IBM makes breakthrough in quantum computing

Big Blue simulates molecular reaction and structure

Scientists working at IBM have developed new algorithms to help improve knowledge of complex chemistry and quantum computing.

The results could lead to practical applications in medicine, material engineering and energy, they said. 

The team simulated a molecule using a seven-qubit quantum processor to address the molecular structure problem for beryllium hydride (BeH2) the largest molecule simulated on a quantum computer to date. 

Advertisement - Article continues below

The team deployed an algorithm that is efficient with respect to the number of quantum operations required for the simulation. Using six qubits of a seven-qubit processor, they were able to measure BeH2's lowest energy state, a key measurement for understanding chemical reactions. 

While this model of BeH2 can be simulated on a classical computer, IBM's approach has the potential to scale towards investigating larger molecules that would traditionally be seen to be beyond the scope of classical computational methods, as more powerful quantum systems get built. The results were published today as the cover of the peer-reviewed journal Nature.

The paper demonstrates "the experimental optimization of Hamiltonian problems with up to six qubits and more than one hundred Pauli terms, determining the ground-state energy for molecules of increasing size, up to BeH2".   

"Our scheme contrasts from previously studied quantum simulation algorithms, which focus on adapting classical molecular simulation schemes to quantum hardware and in so doing not effectively taking into account the limited overheads of current realistic quantum devices," the IBM researchers said in a blog post.

Advertisement
Advertisement - Article continues below
Advertisement - Article continues below

To characterise the computational power, IBM has adopted a new metric, Quantum Volume. It accounts for the number and quality of qubits, circuit connectivity, and error rates of operations.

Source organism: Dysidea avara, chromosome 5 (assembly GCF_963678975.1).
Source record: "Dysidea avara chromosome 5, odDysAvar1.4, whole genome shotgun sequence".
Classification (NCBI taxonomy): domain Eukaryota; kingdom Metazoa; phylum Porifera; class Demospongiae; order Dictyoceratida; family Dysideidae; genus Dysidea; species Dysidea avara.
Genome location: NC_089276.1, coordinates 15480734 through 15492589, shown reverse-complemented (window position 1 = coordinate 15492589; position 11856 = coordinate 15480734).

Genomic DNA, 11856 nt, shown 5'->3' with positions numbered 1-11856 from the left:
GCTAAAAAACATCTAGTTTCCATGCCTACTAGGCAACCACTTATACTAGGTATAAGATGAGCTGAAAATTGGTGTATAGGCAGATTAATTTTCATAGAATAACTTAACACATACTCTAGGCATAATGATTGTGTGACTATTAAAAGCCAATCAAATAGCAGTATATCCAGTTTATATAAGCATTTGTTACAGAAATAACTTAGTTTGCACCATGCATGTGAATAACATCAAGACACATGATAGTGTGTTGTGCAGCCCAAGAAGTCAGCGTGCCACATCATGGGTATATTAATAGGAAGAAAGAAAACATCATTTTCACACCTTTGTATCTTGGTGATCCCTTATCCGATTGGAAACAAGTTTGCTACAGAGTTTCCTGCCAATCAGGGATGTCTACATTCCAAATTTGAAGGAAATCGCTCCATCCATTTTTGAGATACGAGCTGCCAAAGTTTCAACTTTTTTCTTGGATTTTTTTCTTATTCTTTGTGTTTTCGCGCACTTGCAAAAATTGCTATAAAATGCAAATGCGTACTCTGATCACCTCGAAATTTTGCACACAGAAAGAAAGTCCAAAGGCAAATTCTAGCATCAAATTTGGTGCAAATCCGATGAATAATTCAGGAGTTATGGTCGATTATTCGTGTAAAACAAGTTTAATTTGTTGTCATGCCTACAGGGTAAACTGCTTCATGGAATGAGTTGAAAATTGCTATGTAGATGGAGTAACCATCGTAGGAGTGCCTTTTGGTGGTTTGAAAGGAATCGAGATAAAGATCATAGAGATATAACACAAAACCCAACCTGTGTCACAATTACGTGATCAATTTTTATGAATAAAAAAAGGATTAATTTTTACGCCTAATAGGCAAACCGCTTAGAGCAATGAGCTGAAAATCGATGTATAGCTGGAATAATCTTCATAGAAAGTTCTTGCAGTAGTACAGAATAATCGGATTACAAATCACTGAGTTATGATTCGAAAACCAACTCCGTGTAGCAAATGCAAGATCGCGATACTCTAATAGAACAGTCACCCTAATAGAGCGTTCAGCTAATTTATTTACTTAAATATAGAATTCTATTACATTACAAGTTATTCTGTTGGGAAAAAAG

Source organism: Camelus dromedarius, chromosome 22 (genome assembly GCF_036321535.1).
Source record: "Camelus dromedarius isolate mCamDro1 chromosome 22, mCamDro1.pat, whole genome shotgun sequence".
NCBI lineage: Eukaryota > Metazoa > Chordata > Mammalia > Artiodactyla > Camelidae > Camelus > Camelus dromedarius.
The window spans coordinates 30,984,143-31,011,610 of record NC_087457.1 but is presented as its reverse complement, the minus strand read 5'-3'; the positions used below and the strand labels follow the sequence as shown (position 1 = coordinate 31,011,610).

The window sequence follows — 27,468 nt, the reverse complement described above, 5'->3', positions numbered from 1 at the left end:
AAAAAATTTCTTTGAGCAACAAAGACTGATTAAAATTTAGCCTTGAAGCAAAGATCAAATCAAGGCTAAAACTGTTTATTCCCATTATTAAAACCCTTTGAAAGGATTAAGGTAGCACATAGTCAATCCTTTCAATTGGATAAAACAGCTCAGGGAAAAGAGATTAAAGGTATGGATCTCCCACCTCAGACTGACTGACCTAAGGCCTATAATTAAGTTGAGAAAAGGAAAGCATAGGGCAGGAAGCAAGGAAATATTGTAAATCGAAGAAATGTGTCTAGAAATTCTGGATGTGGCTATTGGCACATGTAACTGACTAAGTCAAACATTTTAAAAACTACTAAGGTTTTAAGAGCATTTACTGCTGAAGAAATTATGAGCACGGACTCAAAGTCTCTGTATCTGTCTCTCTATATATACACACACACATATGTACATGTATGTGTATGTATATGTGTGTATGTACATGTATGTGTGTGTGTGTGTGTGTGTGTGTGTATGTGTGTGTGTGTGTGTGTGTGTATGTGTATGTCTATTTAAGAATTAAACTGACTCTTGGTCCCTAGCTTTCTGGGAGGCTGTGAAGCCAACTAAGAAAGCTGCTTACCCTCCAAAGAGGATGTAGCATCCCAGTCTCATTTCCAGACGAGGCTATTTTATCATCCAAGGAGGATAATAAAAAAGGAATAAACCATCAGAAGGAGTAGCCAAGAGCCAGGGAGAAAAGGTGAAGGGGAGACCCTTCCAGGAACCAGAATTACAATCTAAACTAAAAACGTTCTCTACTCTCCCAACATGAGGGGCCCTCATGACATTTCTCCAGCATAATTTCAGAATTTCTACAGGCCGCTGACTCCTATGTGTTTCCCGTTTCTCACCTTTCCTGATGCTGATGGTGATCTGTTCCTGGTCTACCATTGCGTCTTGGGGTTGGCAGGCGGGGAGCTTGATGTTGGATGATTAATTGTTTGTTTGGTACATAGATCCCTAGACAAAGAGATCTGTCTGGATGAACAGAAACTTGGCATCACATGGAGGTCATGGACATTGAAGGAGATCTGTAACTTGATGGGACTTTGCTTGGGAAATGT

Dario Gil, vice president of AI research and IBM Q, said that the latest research is proving that "we have the potential to use quantum computers to boost our knowledge of natural phenomena in the world".

"Over the next few years, we anticipate IBM Q systems' capabilities to surpass what today's conventional computers can do, and start becoming a tool for experts in areas such as chemistry, biology, healthcare and materials science."

Aln Aspuru-Guzik, professor of chemistry and chemical biology at Harvard University, said that when quantum computers are able to carry out chemical simulations in a numerically exact way, most likely when we have error correction in place and a large number of logical qubits, the field will be disrupted. 

Advertisement - Article continues below

"Exact predictions will result in molecular design that does not need calibration with experiment. This may lead to the discovery of new small-molecule drugs or organic materials," he added.

For future quantum applications, IBM anticipates certain parts of a problem to be run on a classical machine while the most computationally difficult tasks might be offloaded to the quantum computer.

Picture credit: IBM

Featured Resources

Preparing for long-term remote working after COVID-19

Learn how to safely and securely enable your remote workforce

Download now

Cloud vs on-premise storage: What’s right for you?

Key considerations driving document storage decisions for businesses

Download now

Staying ahead of the game in the world of data

Create successful marketing campaigns by understanding your customers better

Download now

Transforming productivity

Solutions that facilitate work at full speed

Download now
Advertisement

Most Popular

Visit/mobile/google-android/356373/over-2-dozen-additional-android-apps-found-stealing-user-data
Google Android

Over two dozen Android apps found stealing user data

7 Jul 2020
Visit/laptops/29190/how-to-find-ram-speed-size-and-type
Laptops

How to find RAM speed, size and type

24 Jun 2020
Visit/cloud/356260/the-road-to-recovery
Sponsored

The road to recovery

30 Jun 2020